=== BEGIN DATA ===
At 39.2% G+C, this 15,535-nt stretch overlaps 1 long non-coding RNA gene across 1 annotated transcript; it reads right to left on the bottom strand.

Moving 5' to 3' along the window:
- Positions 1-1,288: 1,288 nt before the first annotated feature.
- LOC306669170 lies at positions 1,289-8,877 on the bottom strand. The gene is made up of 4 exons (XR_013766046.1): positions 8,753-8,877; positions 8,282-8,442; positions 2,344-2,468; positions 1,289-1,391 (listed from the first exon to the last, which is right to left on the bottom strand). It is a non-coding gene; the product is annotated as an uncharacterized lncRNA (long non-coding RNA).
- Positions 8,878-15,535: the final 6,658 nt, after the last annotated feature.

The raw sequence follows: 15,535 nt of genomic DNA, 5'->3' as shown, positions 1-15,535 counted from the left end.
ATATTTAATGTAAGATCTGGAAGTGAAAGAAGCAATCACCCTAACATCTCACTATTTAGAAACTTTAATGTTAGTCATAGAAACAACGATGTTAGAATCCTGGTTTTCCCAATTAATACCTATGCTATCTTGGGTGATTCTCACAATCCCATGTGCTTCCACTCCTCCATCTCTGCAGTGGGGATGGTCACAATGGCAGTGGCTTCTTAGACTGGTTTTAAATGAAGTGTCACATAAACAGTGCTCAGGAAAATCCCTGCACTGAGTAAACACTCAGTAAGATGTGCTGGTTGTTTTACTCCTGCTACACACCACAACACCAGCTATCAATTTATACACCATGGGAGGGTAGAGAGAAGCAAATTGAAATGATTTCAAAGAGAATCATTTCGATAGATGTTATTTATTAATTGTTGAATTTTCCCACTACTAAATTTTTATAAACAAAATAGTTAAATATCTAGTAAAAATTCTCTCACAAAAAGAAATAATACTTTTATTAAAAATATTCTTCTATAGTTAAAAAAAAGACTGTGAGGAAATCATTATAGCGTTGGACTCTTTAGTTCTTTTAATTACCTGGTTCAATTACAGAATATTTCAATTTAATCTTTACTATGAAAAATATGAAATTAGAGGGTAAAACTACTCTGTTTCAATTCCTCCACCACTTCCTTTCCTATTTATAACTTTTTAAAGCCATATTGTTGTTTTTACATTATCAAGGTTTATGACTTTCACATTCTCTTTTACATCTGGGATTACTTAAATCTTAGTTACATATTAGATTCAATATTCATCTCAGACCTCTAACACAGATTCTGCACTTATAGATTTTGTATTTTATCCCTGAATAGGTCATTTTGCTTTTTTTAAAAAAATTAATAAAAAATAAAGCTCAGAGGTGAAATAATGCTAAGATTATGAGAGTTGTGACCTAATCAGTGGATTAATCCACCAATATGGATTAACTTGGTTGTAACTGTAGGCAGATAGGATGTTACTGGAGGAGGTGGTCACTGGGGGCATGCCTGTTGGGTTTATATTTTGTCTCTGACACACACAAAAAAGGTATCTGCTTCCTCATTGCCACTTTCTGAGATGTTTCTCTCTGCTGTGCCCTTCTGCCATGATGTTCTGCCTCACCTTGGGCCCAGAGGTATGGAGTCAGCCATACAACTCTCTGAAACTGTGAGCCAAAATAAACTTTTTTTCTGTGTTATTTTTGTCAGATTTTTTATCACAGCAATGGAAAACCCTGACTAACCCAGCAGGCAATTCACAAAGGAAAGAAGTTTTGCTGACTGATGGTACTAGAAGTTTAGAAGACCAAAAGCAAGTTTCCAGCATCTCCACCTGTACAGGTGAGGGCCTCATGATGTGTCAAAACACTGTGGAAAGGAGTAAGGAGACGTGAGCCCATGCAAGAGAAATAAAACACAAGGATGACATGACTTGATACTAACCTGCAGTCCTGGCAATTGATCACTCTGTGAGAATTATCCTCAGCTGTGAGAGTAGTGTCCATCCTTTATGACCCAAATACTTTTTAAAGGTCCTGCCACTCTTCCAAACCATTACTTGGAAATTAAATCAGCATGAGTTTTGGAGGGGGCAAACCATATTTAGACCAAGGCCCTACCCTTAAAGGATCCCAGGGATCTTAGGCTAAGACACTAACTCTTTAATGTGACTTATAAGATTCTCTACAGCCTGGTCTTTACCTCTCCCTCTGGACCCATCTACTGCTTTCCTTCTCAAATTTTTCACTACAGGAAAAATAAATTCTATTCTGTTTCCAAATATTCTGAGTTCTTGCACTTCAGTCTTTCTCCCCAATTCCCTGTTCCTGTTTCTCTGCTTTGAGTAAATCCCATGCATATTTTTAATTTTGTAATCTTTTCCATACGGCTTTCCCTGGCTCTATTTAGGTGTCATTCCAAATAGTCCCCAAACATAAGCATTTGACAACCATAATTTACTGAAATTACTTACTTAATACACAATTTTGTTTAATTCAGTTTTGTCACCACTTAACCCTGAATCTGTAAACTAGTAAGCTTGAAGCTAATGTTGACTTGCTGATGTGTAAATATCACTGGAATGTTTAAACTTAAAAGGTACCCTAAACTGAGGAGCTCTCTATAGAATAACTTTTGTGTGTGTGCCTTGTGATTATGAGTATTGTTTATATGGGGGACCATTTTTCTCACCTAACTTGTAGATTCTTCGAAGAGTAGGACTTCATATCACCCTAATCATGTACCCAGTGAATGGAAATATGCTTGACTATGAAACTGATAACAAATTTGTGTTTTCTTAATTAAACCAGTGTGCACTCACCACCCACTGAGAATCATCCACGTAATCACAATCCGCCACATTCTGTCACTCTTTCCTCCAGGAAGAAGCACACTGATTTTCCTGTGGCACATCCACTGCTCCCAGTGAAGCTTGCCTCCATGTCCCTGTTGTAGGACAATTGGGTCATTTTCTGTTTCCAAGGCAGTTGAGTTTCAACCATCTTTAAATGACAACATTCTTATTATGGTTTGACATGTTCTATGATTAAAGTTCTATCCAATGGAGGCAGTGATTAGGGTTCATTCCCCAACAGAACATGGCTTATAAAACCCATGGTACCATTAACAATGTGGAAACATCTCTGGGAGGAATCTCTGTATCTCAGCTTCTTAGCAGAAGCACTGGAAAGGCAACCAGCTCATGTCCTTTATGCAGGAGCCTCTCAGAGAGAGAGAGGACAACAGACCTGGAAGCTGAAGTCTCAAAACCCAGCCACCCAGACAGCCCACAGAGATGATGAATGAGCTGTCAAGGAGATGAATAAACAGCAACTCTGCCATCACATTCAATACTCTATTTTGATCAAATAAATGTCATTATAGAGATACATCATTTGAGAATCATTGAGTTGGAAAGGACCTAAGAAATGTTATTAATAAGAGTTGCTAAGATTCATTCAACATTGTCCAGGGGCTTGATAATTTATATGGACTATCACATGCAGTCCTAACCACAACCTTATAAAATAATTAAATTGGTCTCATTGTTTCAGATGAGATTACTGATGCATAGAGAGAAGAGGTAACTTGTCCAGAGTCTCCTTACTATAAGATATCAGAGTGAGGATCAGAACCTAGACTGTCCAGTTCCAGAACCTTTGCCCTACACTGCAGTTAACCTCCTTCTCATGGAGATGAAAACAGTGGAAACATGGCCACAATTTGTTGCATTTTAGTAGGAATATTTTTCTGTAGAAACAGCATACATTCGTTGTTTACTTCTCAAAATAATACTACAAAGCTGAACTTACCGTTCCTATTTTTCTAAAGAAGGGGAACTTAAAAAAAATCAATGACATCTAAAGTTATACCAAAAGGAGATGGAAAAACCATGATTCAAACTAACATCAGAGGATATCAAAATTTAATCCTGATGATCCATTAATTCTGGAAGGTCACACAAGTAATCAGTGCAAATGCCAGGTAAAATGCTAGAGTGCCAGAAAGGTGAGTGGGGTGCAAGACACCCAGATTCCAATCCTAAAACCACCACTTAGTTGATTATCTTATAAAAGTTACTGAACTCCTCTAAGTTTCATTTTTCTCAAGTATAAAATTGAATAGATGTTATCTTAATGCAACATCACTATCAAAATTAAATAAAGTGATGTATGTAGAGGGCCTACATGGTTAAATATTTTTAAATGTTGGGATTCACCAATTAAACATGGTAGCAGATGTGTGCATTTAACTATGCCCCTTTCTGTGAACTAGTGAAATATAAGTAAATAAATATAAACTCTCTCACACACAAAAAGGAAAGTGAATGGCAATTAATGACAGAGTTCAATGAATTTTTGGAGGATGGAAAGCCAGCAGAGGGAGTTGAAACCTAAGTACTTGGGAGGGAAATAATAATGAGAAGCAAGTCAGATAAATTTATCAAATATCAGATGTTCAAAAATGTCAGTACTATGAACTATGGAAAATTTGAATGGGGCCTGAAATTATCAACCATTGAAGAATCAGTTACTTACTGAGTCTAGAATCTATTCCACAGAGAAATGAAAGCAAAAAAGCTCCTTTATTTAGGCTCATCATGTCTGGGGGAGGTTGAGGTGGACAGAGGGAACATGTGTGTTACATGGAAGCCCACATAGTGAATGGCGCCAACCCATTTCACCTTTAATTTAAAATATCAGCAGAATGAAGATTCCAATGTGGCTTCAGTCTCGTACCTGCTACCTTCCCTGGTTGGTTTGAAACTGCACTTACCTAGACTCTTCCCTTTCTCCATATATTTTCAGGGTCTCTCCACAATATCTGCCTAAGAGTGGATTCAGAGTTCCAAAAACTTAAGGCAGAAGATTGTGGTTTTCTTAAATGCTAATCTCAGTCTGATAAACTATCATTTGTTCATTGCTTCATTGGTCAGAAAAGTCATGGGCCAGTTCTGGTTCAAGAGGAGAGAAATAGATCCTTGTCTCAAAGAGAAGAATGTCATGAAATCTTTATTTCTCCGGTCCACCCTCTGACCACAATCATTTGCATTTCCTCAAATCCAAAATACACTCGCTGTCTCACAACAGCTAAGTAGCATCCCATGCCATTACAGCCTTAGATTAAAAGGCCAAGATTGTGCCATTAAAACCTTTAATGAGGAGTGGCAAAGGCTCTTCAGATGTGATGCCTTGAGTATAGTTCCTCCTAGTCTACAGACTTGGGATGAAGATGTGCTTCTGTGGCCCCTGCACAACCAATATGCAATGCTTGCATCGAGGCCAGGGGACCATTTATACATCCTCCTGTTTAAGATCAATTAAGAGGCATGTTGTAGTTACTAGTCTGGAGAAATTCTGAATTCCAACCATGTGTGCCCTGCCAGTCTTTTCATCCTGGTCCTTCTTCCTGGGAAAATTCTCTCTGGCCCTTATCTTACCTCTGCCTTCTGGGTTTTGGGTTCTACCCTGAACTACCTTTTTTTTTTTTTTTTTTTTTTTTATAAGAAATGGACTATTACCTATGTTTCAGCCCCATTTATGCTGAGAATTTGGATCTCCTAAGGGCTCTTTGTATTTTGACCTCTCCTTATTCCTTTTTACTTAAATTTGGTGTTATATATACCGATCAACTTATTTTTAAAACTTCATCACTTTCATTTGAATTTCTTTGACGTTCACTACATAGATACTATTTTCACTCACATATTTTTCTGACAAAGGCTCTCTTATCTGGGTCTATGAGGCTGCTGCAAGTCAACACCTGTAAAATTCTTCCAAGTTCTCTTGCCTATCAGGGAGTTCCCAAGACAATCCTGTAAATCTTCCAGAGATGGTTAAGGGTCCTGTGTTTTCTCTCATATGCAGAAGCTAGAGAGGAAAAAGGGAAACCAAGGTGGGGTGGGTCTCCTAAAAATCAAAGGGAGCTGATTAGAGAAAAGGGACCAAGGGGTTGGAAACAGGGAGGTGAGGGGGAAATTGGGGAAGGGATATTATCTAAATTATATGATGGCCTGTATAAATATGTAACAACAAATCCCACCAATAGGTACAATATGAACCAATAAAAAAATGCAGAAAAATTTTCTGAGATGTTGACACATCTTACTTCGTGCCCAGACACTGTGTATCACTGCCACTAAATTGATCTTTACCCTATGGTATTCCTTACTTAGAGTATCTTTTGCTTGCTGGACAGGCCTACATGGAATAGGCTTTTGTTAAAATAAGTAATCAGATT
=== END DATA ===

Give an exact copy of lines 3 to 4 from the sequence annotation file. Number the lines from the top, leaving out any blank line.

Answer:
- Positions 1-1,288: 1,288 nt before the first annotated feature.
- LOC306669170 lies at positions 1,289-8,877 on the bottom strand. The gene is made up of 4 exons (XR_013766046.1): positions 8,753-8,877; positions 8,282-8,442; positions 2,344-2,468; positions 1,289-1,391 (listed from the first exon to the last, which is right to left on the bottom strand). It is a non-coding gene; the product is annotated as an uncharacterized lncRNA (long non-coding RNA).